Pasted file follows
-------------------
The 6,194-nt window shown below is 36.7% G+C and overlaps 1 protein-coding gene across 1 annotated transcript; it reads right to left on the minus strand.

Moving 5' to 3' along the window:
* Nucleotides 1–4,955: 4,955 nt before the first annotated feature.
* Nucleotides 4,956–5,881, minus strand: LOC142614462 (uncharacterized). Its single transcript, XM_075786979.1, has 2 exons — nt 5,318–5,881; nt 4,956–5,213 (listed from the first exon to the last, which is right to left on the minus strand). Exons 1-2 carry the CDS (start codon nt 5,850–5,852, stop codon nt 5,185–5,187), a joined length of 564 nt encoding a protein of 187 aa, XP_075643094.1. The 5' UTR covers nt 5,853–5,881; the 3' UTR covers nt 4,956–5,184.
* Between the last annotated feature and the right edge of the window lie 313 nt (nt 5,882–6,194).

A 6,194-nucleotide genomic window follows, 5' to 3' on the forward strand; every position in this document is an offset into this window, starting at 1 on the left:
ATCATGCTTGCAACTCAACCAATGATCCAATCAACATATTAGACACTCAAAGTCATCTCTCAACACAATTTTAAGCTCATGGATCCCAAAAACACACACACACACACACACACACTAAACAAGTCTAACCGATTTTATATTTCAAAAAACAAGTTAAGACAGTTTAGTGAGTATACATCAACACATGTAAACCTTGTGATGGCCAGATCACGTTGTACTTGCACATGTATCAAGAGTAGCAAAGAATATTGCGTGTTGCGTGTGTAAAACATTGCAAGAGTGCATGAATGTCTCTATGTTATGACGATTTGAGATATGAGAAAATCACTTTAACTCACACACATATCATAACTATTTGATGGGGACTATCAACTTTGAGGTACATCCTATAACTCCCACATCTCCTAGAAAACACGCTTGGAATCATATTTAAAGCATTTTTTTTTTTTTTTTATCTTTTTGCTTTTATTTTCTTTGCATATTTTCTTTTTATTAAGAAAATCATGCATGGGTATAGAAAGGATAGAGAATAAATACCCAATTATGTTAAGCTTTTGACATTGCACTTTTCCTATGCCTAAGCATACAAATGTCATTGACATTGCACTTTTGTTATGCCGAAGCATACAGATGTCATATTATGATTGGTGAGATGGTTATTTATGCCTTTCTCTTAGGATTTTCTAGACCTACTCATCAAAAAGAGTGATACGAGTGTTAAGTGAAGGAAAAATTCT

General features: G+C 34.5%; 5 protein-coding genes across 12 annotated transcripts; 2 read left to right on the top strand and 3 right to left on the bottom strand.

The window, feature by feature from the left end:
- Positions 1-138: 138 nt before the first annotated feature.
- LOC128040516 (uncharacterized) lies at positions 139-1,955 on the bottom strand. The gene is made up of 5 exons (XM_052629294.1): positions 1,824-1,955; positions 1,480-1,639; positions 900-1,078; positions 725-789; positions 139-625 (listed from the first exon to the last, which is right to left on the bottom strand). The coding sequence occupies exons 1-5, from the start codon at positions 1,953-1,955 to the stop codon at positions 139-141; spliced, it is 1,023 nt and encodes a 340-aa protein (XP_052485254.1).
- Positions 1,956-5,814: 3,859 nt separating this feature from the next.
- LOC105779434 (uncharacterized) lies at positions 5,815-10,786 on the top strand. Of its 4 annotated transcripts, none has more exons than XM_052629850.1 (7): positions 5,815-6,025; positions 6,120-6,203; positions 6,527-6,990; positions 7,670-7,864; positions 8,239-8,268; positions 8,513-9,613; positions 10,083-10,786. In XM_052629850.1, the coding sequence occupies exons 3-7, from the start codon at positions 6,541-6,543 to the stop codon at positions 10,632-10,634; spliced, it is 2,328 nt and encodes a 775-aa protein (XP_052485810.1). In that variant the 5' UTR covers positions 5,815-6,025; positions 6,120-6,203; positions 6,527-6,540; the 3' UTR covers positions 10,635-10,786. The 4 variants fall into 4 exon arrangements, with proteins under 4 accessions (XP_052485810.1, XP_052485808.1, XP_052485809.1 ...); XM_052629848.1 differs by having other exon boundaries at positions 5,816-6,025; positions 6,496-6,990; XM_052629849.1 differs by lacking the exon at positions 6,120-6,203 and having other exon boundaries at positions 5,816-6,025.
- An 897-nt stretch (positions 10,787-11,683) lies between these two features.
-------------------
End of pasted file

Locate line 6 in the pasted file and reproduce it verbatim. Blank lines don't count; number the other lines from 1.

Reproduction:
A 6,194-nucleotide genomic window follows, 5' to 3' on the forward strand; every position in this document is an offset into this window, starting at 1 on the left: